Running a Faster Ironman Marathon–Part I: Introduction

The Ironman run course is where PR hopes and dreams go to die a painful death. The course is littered with the bodies of very fit people who've done all the right training—or so they think—but who slow down dramatically on the run.

In our opinion, traditional Ironman training has several weaknesses, and just gets several things completely wrong:

  • "If the only tool you have is a hammer, every problem looks like a nail." In the Ironman world, that hammer is training and fitness. A poor race is the result of poor training and can only be fixed by...training more. In our experience, race execution is far more important than fitness. All the fitness in the world can't help you if you don't know to race.

  • The hammer above usually has "Volume" stamped on the side of it, the solution to all fitness shortcomings—just throw volume at it! The scenario is this: the Ironman athlete runs, and runs, and runs, counting miles, hours, and strategizing "how long should my long run be?" Then, before the race, they basically throw a dart at a dartboard to guess their marathon goal time (see below).

  • Traditional Ironman thinking doesn't offer a clear Ironman marathon goal time, based on current fitness, past PR's, or actual training/racing data. Ask the tri world "I run a 3:45 open marathon...what should I be able to run in an Ironman?" and you'll get a wide range of answers, all vague. This lack of precision, and advice that's not based on actual data, leads Ironman athletes to often set unrealistic goals for their race. They pace the run incorrectly as a result and implode magnificently in the last eight to 10 miles.

We've broken the Ironman run down into a three-step system, which we'll share with you in this series:

Step 1: Get Faster

Within Endurance Nation we prefer, whenever possible, to train and race with power and pace. While a power meter can be an expensive purchase, the price of running GPS devices continues to decline. The net is that many of our athletes train for and race Ironman with pace, creating a tremendous opportunity for us to analyze their data. In Part II we'll share with you what we've learned from the training data of over 400 athletes.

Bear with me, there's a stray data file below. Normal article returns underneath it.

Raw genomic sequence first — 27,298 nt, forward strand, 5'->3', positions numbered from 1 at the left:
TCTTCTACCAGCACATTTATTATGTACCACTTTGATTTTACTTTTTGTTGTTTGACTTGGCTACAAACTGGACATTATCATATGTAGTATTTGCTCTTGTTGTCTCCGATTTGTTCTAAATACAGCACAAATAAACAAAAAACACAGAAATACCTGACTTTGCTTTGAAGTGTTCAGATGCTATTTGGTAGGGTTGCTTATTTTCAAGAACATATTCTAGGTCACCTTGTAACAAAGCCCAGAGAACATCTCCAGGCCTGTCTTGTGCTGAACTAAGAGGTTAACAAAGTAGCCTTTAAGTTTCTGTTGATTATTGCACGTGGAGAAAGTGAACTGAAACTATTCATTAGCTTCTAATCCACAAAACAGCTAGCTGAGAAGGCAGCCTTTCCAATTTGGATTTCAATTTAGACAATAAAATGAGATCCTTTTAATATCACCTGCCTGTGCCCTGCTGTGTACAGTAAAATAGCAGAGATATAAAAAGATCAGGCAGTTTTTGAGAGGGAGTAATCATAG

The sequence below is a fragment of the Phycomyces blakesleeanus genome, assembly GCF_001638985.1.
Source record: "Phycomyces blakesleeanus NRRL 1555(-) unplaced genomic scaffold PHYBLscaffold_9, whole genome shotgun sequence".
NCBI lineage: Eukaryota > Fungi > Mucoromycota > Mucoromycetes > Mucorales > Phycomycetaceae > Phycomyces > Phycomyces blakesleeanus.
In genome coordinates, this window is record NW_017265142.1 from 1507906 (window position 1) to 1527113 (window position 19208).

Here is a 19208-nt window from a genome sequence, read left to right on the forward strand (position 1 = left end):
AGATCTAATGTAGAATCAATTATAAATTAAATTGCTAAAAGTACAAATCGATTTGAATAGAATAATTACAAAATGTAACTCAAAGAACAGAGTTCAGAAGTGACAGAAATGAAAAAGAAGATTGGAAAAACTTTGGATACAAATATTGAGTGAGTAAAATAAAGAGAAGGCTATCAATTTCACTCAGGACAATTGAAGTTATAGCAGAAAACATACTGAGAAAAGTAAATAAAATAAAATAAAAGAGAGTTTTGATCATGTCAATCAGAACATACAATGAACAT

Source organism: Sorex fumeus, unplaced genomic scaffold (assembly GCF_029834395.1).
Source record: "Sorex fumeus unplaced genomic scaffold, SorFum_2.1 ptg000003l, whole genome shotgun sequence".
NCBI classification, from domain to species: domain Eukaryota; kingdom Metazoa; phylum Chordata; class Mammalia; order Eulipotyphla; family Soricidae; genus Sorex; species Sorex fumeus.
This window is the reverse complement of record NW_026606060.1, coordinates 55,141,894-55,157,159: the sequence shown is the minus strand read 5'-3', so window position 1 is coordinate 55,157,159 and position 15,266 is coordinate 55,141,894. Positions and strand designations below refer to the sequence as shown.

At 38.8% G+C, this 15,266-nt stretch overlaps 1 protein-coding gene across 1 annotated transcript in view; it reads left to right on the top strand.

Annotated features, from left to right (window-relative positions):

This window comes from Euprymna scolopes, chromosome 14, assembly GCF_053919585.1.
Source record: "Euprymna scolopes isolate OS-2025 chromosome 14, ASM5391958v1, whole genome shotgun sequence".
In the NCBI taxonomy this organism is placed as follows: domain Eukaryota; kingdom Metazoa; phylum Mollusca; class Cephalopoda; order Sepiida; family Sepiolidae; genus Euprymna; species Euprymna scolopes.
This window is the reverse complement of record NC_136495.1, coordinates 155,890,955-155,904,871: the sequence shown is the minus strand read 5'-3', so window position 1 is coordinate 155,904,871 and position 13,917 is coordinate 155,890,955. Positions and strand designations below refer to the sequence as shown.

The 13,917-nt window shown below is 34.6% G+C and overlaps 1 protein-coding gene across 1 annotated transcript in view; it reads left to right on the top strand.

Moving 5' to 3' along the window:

Step 2: Run More Efficiently

You can train your body to run more smoothly and efficiently. However, it's not as complicated and arcane as the rest of the tri world would have you think. In Part III we'll share with you how you can run much more efficiently with only a 20- to 30-minute investment per week.

Step 3: Execute!

400 athletes training with pace = 400 athletes racing with pace = a lot of data on what actually works! In Part IV we'll share with you a system that:

  1. Will predict your marathon time within three to seven minutes, based on your current measured fitness, not shoulda, coulda, woulda's.
  2. Will tell you exactly what pace you should run for every mile of the race.

Creating, implementing, and refining this system has been a long process, and we are eager to share the system and its results with...

? IM athletes knocking on the door to Kona, a podium spot, or racing with a performance mindset — The simplicity, and data/results driven nature of it's origins will appeal to you.

It will offer you an opportunity to increase your fitness a few ticks and then apply this fitness to a proven execution system, finally pushing you over that bar you've been chasing for a long, long time.

Ironman age group winners, podium finishers, Kona qualifiers and age group record holders have all followed this system. It works.

? IM athletes finishing in about 11:30 to 15+ hours — In our experience, you just live in a world where you expect much shuffling, plodding, and even walking on the run. You've come to expect this as your lot in the IM life.

However, we've been able to create one to three-hour PR's with athletes just like you by giving them the fitness, efficiency, and race execution tools that help them to not slow down. We call them our Ten-Minute-Mile Rockstars and their journey has been our most rewarding as coaches.


Looking for a breakthrough triathlon run this season? Our affordable training plans are in their seventh generation of improvement and have been used by thousands of long-course finishers, age-group winners and Kona qualifiers. Join our waitlist to save 15 percent on any plan and stay up-to-date with all of our latest triathlon training and racing advice.

Rich Strauss is co-founder and head coach of Endurance Nation, the world's only 400-person long-course triathlon team, with 25 to 35 athletes in every U.S. Ironman this season. Find out more at EnduranceNation.us

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